That’s how you get your movie made these days: you call it TV

Re­nee Zell­weger, 50, takes on her first lead­ing role in tele­vi­sion thanks to new Net­flix minis­eries What/If, a so­cial thriller that ex­plores the rip­ple ef­fects of what hap­pens when ac­cept­able peo­ple start do­ing un­ac­cept­able things. GEMMA DUNN finds out m

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HOL­LY­WOOD star Re­nee Zell­weger is act­ing against type for her lat­est role which sees her de­but on the small screen.

In What/If, the 50-year-old plays Anne Montgomery, a mys­te­ri­ous ven­ture cap­i­tal­ist and fi­nan­cial guru who of­fers a cash-strapped pair of San Fran­cisco new­ly­weds an “in­de­cent pro­posal”.

In a gen­der twist on the film of that name star­ring Robert Red­ford and Demi Moore, she of­fers to help save the wife’s flail­ing med­i­cal com­pany, for a night with her hus­band.

Anne asks them: “What if I made you an of­fer too ex­tra­or­di­nary to refuse? For any­thing, and any­one, to be yours for the tak­ing...What would you risk to have it all?”

Here, the Brid­get Jones star tells us what at­tracted her to the role:

Tell us about your char­ac­ter, Anne Montgomery

I DON’T think I’ve ever played any­one quite like her. She’s a lady with a plan and it’s a very metic­u­lously calculated plan. She’s di­a­bol­i­cal and I love her.

She’s the prod­uct of her life experience­s, as we all are, but it hasn’t been an easy road. She’s taken what’s been chal­leng­ing in her life and used it to her ben­e­fit. If you want to talk about her as a survivor, she’s a survivor at any cost and I find her sym­pa­thetic.

She’s got great taste, great style and she’s so de­ter­mined that she’s un­flap­pable. Even when most oth­ers might feel that they’re fac­ing a moral dilemma, she doesn’t recog­nise it as that. She only sees the goal.

Is it more fun to play a fig­ure that is noth­ing like your­self?

USU­ALLY. You know, the more dif­fer­ent they are, the more cre­atively sat­is­fy­ing it is, that’s for sure.

And I think it’s prob­a­bly eas­ier to lose your­self in a role when she’s a de­par­ture from what you know. The show is well writ­ten, the char­ac­ters are un­usual and it’s a world that’s un­usual. It pushes the bound­aries about moral­ity.

You want to know what’s go­ing to hap­pen when peo­ple make out­ra­geous choices.

That’s how I felt when the scripts came in. I just needed to know where it was go­ing and what was go­ing to hap­pen to ev­ery­body.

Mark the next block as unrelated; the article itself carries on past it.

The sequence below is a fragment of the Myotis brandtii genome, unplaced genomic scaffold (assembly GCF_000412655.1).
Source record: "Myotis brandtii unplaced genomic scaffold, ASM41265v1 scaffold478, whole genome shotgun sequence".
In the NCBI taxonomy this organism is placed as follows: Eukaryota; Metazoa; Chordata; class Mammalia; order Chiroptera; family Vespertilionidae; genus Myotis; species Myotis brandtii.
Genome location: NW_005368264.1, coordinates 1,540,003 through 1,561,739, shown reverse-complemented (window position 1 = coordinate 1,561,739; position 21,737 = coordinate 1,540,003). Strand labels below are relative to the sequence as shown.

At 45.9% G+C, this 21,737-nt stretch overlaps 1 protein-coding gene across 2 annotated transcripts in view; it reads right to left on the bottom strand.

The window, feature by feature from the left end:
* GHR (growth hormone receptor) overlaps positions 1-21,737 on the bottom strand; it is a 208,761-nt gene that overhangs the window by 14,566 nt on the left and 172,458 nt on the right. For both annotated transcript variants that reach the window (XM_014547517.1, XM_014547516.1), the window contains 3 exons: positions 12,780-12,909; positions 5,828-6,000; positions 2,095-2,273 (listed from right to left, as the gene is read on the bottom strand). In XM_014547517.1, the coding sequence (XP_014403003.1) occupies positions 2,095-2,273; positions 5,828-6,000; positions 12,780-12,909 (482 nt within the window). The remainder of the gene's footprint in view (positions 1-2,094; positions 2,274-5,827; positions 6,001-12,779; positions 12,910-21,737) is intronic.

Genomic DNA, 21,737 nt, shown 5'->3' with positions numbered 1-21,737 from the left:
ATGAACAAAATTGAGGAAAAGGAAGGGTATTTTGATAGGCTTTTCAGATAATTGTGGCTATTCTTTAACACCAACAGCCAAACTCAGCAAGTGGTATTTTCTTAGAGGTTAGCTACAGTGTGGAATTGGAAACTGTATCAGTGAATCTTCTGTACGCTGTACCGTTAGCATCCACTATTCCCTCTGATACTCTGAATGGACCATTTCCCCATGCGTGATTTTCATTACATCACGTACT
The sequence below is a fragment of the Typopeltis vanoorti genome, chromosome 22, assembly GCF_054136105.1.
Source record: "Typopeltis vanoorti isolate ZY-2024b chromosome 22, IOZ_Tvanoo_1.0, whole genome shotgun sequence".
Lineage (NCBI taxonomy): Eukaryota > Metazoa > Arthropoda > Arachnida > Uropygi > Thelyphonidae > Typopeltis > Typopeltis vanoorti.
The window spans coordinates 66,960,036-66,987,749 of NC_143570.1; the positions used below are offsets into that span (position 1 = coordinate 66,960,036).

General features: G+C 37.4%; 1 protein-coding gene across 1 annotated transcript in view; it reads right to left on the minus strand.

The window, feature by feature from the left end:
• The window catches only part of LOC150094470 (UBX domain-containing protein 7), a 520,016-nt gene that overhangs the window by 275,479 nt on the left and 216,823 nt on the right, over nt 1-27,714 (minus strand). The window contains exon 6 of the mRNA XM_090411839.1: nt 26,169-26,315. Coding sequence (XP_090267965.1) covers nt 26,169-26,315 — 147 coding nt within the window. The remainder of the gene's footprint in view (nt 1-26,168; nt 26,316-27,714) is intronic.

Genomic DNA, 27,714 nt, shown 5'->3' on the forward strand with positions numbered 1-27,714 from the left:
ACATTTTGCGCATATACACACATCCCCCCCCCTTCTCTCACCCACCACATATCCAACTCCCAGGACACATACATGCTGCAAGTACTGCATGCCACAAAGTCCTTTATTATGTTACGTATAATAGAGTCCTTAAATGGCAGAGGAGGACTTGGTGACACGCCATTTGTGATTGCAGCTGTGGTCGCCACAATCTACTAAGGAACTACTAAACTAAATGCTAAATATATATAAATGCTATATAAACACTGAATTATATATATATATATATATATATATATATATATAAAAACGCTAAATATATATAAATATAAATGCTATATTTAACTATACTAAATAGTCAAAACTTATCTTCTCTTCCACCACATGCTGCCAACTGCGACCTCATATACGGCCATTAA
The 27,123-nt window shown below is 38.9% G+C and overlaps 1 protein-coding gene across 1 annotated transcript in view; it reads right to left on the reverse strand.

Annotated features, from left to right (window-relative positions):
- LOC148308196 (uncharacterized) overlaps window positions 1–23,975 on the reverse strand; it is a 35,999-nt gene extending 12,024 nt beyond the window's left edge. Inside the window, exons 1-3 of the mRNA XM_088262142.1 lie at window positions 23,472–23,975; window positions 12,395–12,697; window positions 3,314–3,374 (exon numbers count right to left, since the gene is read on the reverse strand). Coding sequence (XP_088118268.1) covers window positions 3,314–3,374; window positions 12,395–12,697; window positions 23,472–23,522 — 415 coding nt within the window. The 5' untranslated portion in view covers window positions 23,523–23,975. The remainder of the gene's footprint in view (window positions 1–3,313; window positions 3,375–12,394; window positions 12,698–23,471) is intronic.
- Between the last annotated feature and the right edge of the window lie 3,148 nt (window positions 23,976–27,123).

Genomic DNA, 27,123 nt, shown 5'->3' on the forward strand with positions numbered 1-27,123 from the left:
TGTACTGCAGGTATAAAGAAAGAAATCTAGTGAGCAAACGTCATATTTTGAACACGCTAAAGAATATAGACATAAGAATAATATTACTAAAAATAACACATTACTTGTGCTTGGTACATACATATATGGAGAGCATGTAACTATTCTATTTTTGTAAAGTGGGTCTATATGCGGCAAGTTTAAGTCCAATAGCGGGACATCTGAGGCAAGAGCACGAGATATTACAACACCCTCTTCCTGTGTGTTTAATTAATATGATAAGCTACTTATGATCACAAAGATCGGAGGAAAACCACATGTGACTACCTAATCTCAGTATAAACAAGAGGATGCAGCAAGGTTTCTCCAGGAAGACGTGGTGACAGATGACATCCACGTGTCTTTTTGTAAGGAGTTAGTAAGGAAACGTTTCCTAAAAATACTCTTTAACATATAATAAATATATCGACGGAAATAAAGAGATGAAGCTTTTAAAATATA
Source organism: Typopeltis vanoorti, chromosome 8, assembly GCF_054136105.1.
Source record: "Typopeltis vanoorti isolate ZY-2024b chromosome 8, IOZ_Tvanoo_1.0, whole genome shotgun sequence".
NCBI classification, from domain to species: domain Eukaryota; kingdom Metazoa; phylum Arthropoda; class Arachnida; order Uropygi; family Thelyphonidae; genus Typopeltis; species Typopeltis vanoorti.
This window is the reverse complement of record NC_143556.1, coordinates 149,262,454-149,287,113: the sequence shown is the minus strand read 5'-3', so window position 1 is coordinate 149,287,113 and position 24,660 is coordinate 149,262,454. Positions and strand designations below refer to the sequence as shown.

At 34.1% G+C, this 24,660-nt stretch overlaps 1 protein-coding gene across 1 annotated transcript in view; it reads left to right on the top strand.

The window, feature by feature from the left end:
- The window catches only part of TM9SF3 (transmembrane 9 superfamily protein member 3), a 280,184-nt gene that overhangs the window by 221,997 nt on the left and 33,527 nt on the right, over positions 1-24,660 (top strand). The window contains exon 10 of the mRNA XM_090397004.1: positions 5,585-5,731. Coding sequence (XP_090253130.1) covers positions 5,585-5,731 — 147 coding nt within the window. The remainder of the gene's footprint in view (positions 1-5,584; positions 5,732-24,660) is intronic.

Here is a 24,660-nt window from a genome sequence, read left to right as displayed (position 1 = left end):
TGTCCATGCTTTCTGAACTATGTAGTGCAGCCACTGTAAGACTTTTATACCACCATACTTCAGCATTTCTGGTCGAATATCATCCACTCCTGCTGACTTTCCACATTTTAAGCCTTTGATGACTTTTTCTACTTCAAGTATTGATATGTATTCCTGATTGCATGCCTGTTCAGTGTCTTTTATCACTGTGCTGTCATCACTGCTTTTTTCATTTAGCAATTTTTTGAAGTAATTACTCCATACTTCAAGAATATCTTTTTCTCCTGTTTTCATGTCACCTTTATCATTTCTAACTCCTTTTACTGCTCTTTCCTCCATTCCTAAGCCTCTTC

Did any­one in par­tic­u­lar in­spire your por­trayal of Anne?

OH sure. [Cre­ator] Mike Kel­ley and I dis­cussed Anne Ban­croft quite a bit. And Mrs Robinson and a The Grad­u­ate.

He said: ‘Take that, all that power and that sex­ual en­ergy and her self-loathing and her dis­ap­point­ment and, in­stead of chan­nelling it into al­co­holism and af­fec­tion for the boy down the h street, what if she was to be proac­tive and build some­thing like an em­pire so that she could ma­nip­u­late cir­cum­stances and the peo­ple in her life in­stead?’ I thought, ‘ Yeah! Wardrobe!’

It also marks your first big TV role. How did you find it?

WELL, I guess we didn’t have all the words in ad­vance, so the prepa­ra­tion process was a lit­tle bit dif­fer­ent. But other than that, it felt very cine­matic in how Mike chose to shoot it.

There are all these film noir ref­er­ences that you can see and a lit­tle wink to those ‘70s, ‘80s, ‘90s movies that they don’t make any­more, that height­ened re­al­ity.

It felt like we were mak­ing a film.

We were jok­ing that that’s how you get your movie made these days: you call it TV!

The show is set in Sil­i­con Val­ley, in­volv­ing these tech giants. You’re not on so­cial me­dia, why? I DON’T know a lot about it be­cause I don’t re­ally play, but I know it’s there, and I know that it’s very im­por­tant his­tor­i­cally.

I know that it has shifted so­ci­eties and it’s en­abled so much ad­vance­ment, es­pe­cially in medicine and things, but I don’t hop on there. I mean, I’ll never say never, be­cause it might be in­ter­est­ing to ex­plore some day for some­thing, but the things I might get from it that I value, I get in other places.

Like I call my friends, or I get to­gether with my friends and we take pho­to­graphs and share them in a dif­fer­ent way.

Do you see it as a pos­i­tive plat­form to speak out? ANY­THING that I might say, that is an opin­ion about what’s hap­pen­ing po­lit­i­cally or so­cially or what­ever, I want to talk about it at a din­ner ta­ble.

I would be afraid that I would triv­i­alise some­thing that deserved more rev­er­ence by just throw­ing up a tweet about some­thing that is of per­sonal im­por­tance.

I don’t want to cheapen it like that; I don’t want to feel ob­li­gated to com­ment on things that I don’t need to have an opin­ion about, be­cause it’s none of my busi­ness.

You cel­e­brated your 50th birth­day re­cently and here you are fronting a TV se­ries. Is this proof that Hol­ly­wood is mov­ing for­ward with is­sues such as ageism?

THERE’S so much op­por­tu­nity now with this ap­petite for con­tent, be­cause there’s so many dif­fer­ent out­lets and things are hap­pen­ing so quickly.

I think that there’s this re­nais­sance for writ­ers; they can fi­nally make their projects and orig­i­nal con­tent that they’ve wanted to do for years, and where they go, we fol­low.

They recog­nise that women of my age are look­ing for some­thing that they can con­nect to and fall in love with.

It’s smart busi­ness and we’re ben­e­fit­ing be­cause more va­ri­ety is ex­cit­ing for peo­ple who love sto­ry­telling in this medium – in film and ev­ery­where.

■ What/If is avail­able on Net­flix now.

Re­nee ap­pears along­side Blake Jen­ner who plays Sean Dono­van in the new Net­flix se­ries What/If

Re­nee Zell­weger as Anne Montgomery

Re­nee with Brid­get Jones co-stars Colin Firth and Hugh Grant in 2009

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